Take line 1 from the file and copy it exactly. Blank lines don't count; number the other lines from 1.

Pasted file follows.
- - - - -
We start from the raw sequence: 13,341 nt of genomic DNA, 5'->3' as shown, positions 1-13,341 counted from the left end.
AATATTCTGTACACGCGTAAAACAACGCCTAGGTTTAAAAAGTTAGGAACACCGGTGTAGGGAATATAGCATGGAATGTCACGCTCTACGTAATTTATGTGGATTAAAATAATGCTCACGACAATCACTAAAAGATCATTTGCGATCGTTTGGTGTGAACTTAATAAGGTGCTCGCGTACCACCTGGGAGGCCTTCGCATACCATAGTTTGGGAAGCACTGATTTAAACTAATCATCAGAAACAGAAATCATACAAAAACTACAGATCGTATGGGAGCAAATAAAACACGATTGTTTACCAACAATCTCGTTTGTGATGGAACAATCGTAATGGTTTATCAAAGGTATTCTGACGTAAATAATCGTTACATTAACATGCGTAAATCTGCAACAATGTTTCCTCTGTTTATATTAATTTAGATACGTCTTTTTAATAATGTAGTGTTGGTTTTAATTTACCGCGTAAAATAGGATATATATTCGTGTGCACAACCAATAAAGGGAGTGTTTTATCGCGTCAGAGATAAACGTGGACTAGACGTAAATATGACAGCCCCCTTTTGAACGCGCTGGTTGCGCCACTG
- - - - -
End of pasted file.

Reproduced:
We start from the raw sequence: 13,341 nt of genomic DNA, 5'->3' as shown, positions 1-13,341 counted from the left end.